In Queensland, some flexibility is offered to NCA program participants by allowing them to negotiate some of the terms of their conservation agreements. For instance, landholders may be allowed to maintain a light grazing regime provided it does not adversely impact on environmental outcomes in the long term. In the Cassowary Coast Conservation Covenant Rate Reduction Scheme, a conservation program run by local government, landholders are given the additional option of choosing between a conservation agreement that is ongoing but revocable (at the option of the landholder) and an irrevocable conservation covenant. Landholders who revoke a conservation agreement are liable to repay the Council for the number of years they received the rate reduction, to a maximum of 10 years.
In general, the more inflexible (or permanent) a program is, the more it constrains landholders’ future financial options – whether in terms of lost productivity or development potential foregone. In the research conducted by Moon and Cocklin this issue emerged as a critical barrier to participation for many production landholders whose financial security depends on the success of their farming activities. Even among nonproduction landholders, the threat of modified property rights and devalued property prices were major barriers to participation.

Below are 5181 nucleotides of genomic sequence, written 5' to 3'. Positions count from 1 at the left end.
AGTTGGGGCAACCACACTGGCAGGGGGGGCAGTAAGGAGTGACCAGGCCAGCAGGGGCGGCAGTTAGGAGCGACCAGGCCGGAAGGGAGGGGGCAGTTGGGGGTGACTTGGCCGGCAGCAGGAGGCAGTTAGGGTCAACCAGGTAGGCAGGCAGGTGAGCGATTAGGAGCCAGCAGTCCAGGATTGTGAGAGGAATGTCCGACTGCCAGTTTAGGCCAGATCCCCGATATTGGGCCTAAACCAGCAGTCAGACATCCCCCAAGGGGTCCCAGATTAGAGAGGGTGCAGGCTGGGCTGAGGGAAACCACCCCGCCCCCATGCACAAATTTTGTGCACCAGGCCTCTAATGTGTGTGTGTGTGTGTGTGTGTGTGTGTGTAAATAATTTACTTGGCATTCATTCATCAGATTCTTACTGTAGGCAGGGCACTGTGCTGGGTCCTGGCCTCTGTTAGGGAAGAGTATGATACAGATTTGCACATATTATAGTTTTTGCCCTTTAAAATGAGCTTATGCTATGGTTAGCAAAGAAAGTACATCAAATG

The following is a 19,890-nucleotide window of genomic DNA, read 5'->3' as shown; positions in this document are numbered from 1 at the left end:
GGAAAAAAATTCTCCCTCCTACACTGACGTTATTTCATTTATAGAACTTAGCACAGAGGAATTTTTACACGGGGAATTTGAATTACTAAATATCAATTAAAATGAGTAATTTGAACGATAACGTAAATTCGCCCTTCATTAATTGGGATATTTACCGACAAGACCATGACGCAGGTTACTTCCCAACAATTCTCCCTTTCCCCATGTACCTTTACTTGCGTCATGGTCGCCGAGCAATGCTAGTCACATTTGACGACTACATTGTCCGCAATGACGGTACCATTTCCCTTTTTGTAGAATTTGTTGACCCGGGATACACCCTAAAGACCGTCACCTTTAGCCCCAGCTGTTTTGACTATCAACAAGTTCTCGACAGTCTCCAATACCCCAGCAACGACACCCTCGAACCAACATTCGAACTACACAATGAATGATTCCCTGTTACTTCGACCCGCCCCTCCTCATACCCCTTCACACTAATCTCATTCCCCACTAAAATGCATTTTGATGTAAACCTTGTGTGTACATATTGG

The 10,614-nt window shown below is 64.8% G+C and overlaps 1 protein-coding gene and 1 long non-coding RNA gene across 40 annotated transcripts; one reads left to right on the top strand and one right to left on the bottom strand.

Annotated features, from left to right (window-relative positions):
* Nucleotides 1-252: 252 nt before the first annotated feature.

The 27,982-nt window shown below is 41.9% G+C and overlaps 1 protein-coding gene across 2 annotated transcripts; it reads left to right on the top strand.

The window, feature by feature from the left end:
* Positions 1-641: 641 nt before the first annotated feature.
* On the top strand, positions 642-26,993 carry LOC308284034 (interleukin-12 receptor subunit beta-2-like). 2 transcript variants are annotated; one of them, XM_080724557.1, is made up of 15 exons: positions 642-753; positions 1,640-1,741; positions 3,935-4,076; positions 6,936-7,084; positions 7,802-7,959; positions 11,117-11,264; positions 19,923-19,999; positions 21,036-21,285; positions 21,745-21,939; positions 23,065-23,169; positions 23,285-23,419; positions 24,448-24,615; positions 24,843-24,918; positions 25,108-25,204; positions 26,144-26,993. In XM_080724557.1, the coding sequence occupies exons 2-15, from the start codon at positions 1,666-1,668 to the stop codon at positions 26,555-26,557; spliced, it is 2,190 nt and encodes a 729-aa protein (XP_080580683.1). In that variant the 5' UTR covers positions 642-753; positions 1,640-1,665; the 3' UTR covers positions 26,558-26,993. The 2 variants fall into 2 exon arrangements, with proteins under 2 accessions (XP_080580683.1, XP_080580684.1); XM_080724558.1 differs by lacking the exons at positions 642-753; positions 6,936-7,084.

Interestingly, these fears have not entirely been borne out in Victoria. One of the activities of the TFN is to assist landholders with finding a purchaser for their land, which
entails liaising with prospective purchasers, talking to real estate agents and attending auctions where required. Experience suggests that the covenant will generally not impact on the sale price of the land but it can reduce the potential market and covenanted properties may take longer to sell as a result.
Interview respondents in the Moon and Cocklin research identified ongoing government funding, rate rebates or carbon trading as measures that could compensate for the costs of placing land under a conservation covenant but short term or one-off government payments were considered insufficient to balance the long-term cost of conservation. Interestingly, Moon and Cocklin’s research was conducted almost ten years after the introduction of Commonwealth tax concessions suggesting many landholders are either ineligible or inadequately informed about these opportunities.